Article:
My increasing disillusionment with the novel as I was reading it only served to highlight other technical flaws that I might otherwise have been willing to overlook. I have already mentioned my dislike for Franzen’s style in his earlier works, but in Freedom this pretentiousness reaches a level that is simply unbearable. I teach my students to read literary texts closely on the grounds that authors choose their references and metaphors carefully, but Franzen’s frantic need to provide in-depth descriptions of inane, unnecessary details and endless name-dropping was too much. Consider, for instance, this ridiculous sentence from the novel’s epilogue (by which point I was at the end of my patience) in which Franzen makes a horrible contrast between the artificiality of the social networking site Twitter to the authenticity of birds in nature:

“There was plenty of tweeting on Twitter, but the chirping and fluttering world of nature, which Walter had invoked as if people were still supposed to care about it, was one anxiety too many.” (p.546)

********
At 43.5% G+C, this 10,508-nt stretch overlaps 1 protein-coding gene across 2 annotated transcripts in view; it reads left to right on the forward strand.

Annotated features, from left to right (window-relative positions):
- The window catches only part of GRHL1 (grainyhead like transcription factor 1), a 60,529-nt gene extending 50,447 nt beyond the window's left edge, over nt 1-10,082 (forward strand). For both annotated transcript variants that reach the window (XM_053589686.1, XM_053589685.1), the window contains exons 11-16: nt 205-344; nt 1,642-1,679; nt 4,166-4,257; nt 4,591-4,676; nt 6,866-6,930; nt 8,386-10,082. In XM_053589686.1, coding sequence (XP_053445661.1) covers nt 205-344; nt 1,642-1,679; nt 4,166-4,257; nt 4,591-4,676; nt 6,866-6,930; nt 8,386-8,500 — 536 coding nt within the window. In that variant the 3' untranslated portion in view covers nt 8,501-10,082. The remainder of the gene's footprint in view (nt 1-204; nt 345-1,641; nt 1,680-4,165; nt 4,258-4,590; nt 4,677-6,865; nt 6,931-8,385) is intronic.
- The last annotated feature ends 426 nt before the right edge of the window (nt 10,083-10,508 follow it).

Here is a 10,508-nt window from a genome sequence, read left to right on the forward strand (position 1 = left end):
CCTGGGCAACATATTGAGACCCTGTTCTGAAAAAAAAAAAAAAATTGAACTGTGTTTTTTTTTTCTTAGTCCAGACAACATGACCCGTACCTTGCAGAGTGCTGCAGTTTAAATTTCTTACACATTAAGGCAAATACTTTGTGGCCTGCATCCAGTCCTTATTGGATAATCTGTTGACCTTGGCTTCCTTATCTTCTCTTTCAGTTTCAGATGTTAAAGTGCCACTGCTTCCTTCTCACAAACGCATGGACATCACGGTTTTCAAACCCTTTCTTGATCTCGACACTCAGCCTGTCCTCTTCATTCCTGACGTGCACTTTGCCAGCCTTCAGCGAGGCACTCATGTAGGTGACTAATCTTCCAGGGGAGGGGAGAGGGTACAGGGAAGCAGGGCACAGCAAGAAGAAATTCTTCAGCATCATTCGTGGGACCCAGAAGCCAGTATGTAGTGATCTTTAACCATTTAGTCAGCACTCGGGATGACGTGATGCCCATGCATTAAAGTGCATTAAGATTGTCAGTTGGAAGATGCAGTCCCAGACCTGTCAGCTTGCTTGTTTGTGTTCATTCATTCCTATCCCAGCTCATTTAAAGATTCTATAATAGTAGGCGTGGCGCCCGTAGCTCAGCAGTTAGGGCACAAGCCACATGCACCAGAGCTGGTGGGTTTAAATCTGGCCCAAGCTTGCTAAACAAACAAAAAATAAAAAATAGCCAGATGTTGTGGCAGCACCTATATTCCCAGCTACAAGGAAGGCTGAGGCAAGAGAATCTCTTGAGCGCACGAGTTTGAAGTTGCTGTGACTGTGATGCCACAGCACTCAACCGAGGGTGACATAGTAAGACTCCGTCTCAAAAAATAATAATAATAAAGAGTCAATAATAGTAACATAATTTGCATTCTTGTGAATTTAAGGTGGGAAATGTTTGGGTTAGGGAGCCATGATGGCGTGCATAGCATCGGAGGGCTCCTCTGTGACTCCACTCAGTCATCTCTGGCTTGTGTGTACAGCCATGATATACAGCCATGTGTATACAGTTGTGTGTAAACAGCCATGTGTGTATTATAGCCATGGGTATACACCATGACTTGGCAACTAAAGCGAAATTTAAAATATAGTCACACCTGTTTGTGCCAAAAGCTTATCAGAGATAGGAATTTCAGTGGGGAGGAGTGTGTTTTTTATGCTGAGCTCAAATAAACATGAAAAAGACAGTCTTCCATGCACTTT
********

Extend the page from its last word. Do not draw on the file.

To make matters worse, there are numerous other occasions where Franzen not only constructs hopelessly unwieldy metaphors, but also proceeds to insult the reader’s intelligence by explaining the symbolism: he makes a lazy parallel, for instance, between Jenna’s manipulation of Joey and the dubious loyalty shown to him by his right-wing political connections (p.401); the comparison of Patty’s split from Richard to America’s withdrawal from Vietnam (p.510); and, worst of all, the analogy between Joey’s grotesque search through his own feces for his wedding ring to his arms deal in South America, the difference being that “there was no gold ring hidden in this particular pile of shit” (p.441). No, indeed, there was not.